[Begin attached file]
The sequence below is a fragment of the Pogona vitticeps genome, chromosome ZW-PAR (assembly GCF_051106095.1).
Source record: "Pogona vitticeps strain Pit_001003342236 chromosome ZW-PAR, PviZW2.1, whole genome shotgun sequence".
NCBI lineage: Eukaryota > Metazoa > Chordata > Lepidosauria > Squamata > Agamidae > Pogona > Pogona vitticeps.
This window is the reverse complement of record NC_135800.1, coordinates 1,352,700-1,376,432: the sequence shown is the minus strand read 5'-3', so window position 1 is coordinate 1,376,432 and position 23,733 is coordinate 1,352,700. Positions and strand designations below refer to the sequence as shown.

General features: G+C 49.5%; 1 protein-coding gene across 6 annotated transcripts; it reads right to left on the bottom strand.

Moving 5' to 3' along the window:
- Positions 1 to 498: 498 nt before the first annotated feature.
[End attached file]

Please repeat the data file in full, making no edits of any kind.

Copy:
The sequence below is a fragment of the Pogona vitticeps genome, chromosome ZW-PAR (assembly GCF_051106095.1).
Source record: "Pogona vitticeps strain Pit_001003342236 chromosome ZW-PAR, PviZW2.1, whole genome shotgun sequence".
NCBI lineage: Eukaryota > Metazoa > Chordata > Lepidosauria > Squamata > Agamidae > Pogona > Pogona vitticeps.
This window is the reverse complement of record NC_135800.1, coordinates 1,352,700-1,376,432: the sequence shown is the minus strand read 5'-3', so window position 1 is coordinate 1,376,432 and position 23,733 is coordinate 1,352,700. Positions and strand designations below refer to the sequence as shown.

General features: G+C 49.5%; 1 protein-coding gene across 6 annotated transcripts; it reads right to left on the bottom strand.

Moving 5' to 3' along the window:
- Positions 1 to 498: 498 nt before the first annotated feature.